Sunday, August 30, 2015

Flowing through the Canyons Ahead

from Steve's sermon this morning (Micah 1:8-16) 

"Some Christians say it’s time to fight, to try and recapture some of the ground we’ve lost. They say we should gear up and try to outstrategize and outmaneuver and outvote all the forces which have changed publicly morality and public justice into something distinctly and clearly no longer Christian. We need to “take back our cities” or our country for God, winning converts and building back up those church rolls. We should launch campaigns like the Southern Baptists said they would just last year, to send a limitless number of missionaries out into the world.

...But all that “let’s fight back” talk is not what I hear from Micah today. It’s not really what I hear from most of the prophets, nor from our Lord Jesus. The call we are called with is not a call to arms, or at least not a call to any ordinary sense of battle. It’s a call to faithfulness and following the Lord even when events and the culture around us drive us into holes in the ground.

...In the last verse of the text, 16, Micah calls for even more visible demonstrations of sorrow and remorse. Cutting off one’s hair was a graphic sign of being in mourning in his time. Being shaved and bald meant an experience of the greatest grief. Isaiah, Jeremiah and Amos also talk about the people cutting off their hair and shaving their beards in sorrow and repentance and mourning over what has happened because they sinned. So Micah asked his people for that same sign of grief, especially for their children, “they have gone from you into exile.”

Micah calls them “your pampered children.” He reminds us that we have been blessed, maybe too blessed in our own eyes. We’ve had everything we’ve needed and far more. Now times are changing and we may have much less, both materially and in terms of influence and power. It’s O.K. to be sad about that.

What should we do about it? I’ve already said that our call as God’s people is not to fight for our rights or to recover our old position in society. In our Gospel reading Jesus talked about focusing on what is inside us, on getting rid of the sins of the spirit, rather than washing hands or what we eat. Maybe that includes less concern about what people say about us, or about winning elections or about anything external to who we are as people of God and disciples of Jesus.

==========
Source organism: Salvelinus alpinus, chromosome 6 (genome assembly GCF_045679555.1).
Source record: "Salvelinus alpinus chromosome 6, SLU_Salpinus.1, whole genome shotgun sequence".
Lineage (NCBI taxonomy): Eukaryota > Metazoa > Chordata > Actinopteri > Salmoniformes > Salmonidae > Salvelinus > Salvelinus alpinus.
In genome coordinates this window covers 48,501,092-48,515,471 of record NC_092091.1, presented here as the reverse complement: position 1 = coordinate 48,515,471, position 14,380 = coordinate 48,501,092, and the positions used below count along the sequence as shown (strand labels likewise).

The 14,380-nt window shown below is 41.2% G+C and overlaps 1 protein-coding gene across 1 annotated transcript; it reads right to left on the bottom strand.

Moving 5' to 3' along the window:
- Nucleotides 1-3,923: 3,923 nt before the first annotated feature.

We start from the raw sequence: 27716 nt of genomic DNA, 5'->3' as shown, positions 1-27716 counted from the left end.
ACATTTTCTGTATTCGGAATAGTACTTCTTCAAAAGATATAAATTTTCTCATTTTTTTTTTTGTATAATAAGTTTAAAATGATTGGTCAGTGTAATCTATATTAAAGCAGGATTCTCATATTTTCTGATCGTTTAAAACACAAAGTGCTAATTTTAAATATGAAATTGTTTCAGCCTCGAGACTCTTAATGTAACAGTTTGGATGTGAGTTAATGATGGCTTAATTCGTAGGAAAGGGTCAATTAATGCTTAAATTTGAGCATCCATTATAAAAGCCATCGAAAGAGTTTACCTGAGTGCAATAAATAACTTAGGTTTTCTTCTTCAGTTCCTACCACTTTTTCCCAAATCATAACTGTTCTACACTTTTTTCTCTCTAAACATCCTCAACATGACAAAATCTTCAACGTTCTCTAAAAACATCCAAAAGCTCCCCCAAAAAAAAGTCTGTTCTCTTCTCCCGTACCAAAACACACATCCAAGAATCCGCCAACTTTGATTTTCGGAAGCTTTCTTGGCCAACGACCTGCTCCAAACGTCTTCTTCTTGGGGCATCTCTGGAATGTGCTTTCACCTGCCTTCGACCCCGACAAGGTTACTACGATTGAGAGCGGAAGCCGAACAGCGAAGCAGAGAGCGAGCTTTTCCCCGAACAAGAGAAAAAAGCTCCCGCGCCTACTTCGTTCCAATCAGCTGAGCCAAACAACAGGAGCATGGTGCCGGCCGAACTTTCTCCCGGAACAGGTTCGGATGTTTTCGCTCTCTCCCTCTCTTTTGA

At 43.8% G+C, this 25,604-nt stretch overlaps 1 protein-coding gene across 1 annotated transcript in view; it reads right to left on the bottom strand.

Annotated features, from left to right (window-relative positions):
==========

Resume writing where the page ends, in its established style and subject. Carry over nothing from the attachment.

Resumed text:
I know you could hear this message from Micah as a real downer, a pretty depressing lesson to take home from your pastor and your church this morning. But let me tell you what is encouraging about it. When God’s people end up in exile, when we lose all the props of and support of the society around us, we get better. We focus on the things which really matter to God and to His kingdom. That’s why the church of Jesus Christ is thriving in China and India and Africa and South America. Christians there know they are in exile.

The Colorado River rises in the Rocky Mountains and flows down from Colorado across the desert in Utah and on into the desert in Arizona. For a lot of that stretch, especially before Glen Canyon dam and the creation of Lake Powell, it was and still is a broad, warm, slow, muddy river, full of frogs and fish like suckers and chubs. It waters the land around it, but there isn’t anything very exciting about it.

But when the Colorado River begins to drop into what we call the Grand Canyon, it changes. As its course gets narrowed and constricted by shale and limestone and ancient schist and granite at the very bottom, something happens to the water. It flows deeper and faster and more clear. It stirs up in powerful rapids which make a boater’s heart race and which wash away any sediment or dirt in its path.

These are difficult times to be a Christian in America. It could get worse. But if we stay the course into the narrow and difficult places, into exile in the midst of a culture we used to think was our own, then we can be like the Colorado in the Grand Canyon. We can be deepened and cleansed and empowered by the restrictions placed on us. That’s what God wanted for His people in Micah’s time. It’s what He wants for us.

May God grant us the grace in Jesus to learn to flow through the canyons ahead. Let us grow deeper in faith and devotion and sacrifice and service, and so emerge on the other side challenged but chastened, stressed but stronger, frightened but faithful, until our stream runs down into the great and powerful flow which is the Kingdom of God. Amen.>

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